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I inhaled as I stepped behind the pulpit, ready for a fight. It was a sermon series on the end times, and I knew there'd be controversy. I looked out at the elderly man in the fourth pew with his Scofield Reference Bible in tow, the woman in the back with her John Hagee book on the Middle East crisis, the teenager in the front with the Left Behind video game on his computer at home.

I expected an onrush of feedback after the service. "I can't believe you don't believe in a pre-tribulation Rapture!" "You mean you don't think the land belongs to the Jewish state?!" "What do you mean you don't think 666 is a microchip in the arm?"

I was wrong.

There was controversy, but it wasn't one of comparing prophecy charts. My hearers were most provoked by what I said, in passing, about an issue we rarely think of as eschatological: cremation.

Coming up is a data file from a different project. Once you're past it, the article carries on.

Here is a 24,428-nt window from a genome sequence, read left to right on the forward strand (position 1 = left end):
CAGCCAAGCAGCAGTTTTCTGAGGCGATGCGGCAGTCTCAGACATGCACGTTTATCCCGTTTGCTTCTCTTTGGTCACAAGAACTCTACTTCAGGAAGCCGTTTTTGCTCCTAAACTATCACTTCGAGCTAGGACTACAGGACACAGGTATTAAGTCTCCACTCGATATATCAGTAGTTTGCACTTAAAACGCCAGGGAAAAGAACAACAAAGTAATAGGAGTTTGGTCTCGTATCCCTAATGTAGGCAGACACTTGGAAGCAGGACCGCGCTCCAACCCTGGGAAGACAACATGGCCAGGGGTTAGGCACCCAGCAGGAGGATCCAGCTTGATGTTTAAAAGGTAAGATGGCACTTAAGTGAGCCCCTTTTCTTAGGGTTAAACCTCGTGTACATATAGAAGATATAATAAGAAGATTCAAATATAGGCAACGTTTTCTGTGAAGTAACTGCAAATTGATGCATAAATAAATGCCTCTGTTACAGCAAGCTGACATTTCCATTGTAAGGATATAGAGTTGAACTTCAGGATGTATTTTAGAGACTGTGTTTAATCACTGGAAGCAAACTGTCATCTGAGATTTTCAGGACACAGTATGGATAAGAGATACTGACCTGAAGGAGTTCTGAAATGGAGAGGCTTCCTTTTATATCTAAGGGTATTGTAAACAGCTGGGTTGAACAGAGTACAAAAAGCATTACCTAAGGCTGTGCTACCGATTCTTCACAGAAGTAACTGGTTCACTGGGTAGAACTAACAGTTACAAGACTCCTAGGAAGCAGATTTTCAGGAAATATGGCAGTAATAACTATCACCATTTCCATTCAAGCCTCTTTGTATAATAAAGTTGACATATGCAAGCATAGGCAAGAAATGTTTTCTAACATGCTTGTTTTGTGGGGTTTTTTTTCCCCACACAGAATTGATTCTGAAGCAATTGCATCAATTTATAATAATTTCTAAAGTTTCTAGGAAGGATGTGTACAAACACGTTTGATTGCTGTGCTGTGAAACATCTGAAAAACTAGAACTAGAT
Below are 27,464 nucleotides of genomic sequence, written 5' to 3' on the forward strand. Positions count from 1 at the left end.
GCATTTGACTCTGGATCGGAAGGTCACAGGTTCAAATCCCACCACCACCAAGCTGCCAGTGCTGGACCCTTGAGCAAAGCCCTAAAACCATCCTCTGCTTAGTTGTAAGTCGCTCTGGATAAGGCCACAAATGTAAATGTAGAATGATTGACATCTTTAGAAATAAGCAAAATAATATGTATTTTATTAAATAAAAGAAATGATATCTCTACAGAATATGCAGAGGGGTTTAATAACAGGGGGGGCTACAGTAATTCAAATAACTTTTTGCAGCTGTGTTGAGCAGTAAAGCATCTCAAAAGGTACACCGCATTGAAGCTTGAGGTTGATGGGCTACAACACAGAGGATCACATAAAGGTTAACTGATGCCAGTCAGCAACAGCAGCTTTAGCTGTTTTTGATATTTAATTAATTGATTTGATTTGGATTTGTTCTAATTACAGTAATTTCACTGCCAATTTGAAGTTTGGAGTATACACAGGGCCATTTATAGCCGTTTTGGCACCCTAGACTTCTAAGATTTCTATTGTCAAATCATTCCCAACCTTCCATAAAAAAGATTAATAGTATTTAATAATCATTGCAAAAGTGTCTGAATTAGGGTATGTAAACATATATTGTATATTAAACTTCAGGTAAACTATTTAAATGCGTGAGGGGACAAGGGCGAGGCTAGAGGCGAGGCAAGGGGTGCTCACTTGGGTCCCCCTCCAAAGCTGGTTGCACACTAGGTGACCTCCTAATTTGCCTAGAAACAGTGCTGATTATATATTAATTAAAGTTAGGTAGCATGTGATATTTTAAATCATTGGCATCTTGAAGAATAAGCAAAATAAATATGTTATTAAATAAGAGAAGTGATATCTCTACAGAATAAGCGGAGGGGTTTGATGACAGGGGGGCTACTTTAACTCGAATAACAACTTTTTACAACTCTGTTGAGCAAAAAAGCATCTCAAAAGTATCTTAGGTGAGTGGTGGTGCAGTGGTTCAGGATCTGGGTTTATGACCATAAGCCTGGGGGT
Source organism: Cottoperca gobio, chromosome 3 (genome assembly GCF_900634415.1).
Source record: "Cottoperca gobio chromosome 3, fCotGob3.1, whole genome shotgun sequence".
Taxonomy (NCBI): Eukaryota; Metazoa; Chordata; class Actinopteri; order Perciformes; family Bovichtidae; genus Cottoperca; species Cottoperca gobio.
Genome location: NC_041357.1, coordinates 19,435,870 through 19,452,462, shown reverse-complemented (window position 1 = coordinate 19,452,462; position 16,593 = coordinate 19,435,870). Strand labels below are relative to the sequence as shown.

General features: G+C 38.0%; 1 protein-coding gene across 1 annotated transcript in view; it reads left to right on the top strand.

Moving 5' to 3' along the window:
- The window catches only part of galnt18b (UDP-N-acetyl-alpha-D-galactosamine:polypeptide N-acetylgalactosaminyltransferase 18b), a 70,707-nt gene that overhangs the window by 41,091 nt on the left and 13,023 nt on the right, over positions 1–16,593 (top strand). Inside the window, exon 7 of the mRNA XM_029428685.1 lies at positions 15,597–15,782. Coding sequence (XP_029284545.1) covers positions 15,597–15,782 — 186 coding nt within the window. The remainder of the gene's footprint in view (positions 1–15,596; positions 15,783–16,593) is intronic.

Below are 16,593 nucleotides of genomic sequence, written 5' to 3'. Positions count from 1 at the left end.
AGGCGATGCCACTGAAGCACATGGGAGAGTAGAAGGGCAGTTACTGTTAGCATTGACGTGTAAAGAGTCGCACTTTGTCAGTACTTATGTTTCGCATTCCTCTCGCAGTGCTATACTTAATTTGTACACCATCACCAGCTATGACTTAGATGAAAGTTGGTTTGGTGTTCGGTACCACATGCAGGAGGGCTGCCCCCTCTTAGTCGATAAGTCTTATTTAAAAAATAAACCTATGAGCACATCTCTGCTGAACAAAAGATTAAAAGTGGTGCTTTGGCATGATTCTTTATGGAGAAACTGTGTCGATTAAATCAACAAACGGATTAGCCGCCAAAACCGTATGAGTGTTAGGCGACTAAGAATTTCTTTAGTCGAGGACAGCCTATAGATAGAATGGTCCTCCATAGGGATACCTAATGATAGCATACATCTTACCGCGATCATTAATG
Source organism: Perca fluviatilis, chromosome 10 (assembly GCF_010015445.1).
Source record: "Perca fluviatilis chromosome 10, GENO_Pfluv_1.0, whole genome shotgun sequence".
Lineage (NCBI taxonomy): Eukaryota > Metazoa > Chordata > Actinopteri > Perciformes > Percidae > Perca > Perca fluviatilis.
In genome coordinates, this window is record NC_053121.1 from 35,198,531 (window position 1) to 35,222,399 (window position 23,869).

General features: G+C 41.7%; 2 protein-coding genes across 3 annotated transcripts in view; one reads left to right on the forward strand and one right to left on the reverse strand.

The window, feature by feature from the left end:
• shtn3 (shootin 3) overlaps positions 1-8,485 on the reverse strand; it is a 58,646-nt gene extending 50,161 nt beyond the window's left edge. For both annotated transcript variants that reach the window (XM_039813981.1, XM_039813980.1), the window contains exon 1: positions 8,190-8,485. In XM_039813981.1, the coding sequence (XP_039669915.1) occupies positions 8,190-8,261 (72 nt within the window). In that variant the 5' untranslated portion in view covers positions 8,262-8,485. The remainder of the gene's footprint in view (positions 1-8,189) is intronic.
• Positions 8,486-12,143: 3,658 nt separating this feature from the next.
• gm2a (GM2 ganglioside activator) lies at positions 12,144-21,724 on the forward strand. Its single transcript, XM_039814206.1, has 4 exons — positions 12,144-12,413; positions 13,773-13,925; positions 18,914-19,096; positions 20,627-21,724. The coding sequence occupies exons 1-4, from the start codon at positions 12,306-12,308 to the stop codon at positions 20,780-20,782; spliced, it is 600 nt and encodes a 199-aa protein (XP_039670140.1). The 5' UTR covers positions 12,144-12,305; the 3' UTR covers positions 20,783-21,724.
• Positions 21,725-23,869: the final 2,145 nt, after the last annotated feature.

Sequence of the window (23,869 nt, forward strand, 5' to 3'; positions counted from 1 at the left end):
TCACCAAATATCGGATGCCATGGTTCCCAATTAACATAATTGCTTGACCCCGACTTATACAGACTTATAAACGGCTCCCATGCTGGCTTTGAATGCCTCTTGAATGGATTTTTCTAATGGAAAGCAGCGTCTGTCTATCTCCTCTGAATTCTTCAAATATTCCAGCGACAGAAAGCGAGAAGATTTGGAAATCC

While speaking of the Christian belief in the resurrection of the flesh, I called my hearers to reconsider what their funeral plans testified about their hope for the future. I reiterated a position — long-held in the history of the church — that burial, not cremation, best pictures the imagery of death as a sleep from which one is awakened at the last trumpet. You would have thought I had tried to lead the service through an invitation hymn to the Blessed Virgin (with every head bowed and every eye closed).

As I talked to my congregants, though, I realized what was controversial was not my position. Many, if not most of them, already knew intuitively that our culture's rush toward cremation should take more careful thought than Christians have given it. What alarmed my people was the thought of people they knew, now sitting in urns on their mantles or scattered across the Pacific Ocean or ...

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The Empty Tomb and the Emptied Urn
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